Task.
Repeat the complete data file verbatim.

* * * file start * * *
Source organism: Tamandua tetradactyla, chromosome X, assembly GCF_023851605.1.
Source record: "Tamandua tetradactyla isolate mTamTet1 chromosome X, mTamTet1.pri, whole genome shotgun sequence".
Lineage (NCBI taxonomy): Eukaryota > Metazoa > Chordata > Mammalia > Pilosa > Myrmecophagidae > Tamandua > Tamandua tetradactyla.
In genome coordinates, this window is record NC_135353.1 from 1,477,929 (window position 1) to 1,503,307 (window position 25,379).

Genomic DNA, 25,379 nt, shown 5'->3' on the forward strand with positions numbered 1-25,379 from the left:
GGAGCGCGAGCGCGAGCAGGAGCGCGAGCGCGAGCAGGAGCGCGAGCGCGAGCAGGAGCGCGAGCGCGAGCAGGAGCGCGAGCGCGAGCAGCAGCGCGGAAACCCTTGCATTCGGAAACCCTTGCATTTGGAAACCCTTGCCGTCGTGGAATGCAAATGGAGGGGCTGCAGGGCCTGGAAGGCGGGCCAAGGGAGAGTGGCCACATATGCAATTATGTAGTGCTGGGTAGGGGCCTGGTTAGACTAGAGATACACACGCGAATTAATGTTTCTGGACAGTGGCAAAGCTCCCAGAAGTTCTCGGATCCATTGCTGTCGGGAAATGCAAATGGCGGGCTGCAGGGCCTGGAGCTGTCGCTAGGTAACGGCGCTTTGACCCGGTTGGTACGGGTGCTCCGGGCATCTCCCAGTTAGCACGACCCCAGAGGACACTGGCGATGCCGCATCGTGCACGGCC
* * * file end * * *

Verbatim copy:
Source organism: Tamandua tetradactyla, chromosome X, assembly GCF_023851605.1.
Source record: "Tamandua tetradactyla isolate mTamTet1 chromosome X, mTamTet1.pri, whole genome shotgun sequence".
Lineage (NCBI taxonomy): Eukaryota > Metazoa > Chordata > Mammalia > Pilosa > Myrmecophagidae > Tamandua > Tamandua tetradactyla.
In genome coordinates, this window is record NC_135353.1 from 1,477,929 (window position 1) to 1,503,307 (window position 25,379).

Genomic DNA, 25,379 nt, shown 5'->3' on the forward strand with positions numbered 1-25,379 from the left:
GGAGCGCGAGCGCGAGCAGGAGCGCGAGCGCGAGCAGGAGCGCGAGCGCGAGCAGGAGCGCGAGCGCGAGCAGGAGCGCGAGCGCGAGCAGCAGCGCGGAAACCCTTGCATTCGGAAACCCTTGCATTTGGAAACCCTTGCCGTCGTGGAATGCAAATGGAGGGGCTGCAGGGCCTGGAAGGCGGGCCAAGGGAGAGTGGCCACATATGCAATTATGTAGTGCTGGGTAGGGGCCTGGTTAGACTAGAGATACACACGCGAATTAATGTTTCTGGACAGTGGCAAAGCTCCCAGAAGTTCTCGGATCCATTGCTGTCGGGAAATGCAAATGGCGGGCTGCAGGGCCTGGAGCTGTCGCTAGGTAACGGCGCTTTGACCCGGTTGGTACGGGTGCTCCGGGCATCTCCCAGTTAGCACGACCCCAGAGGACACTGGCGATGCCGCATCGTGCACGGCC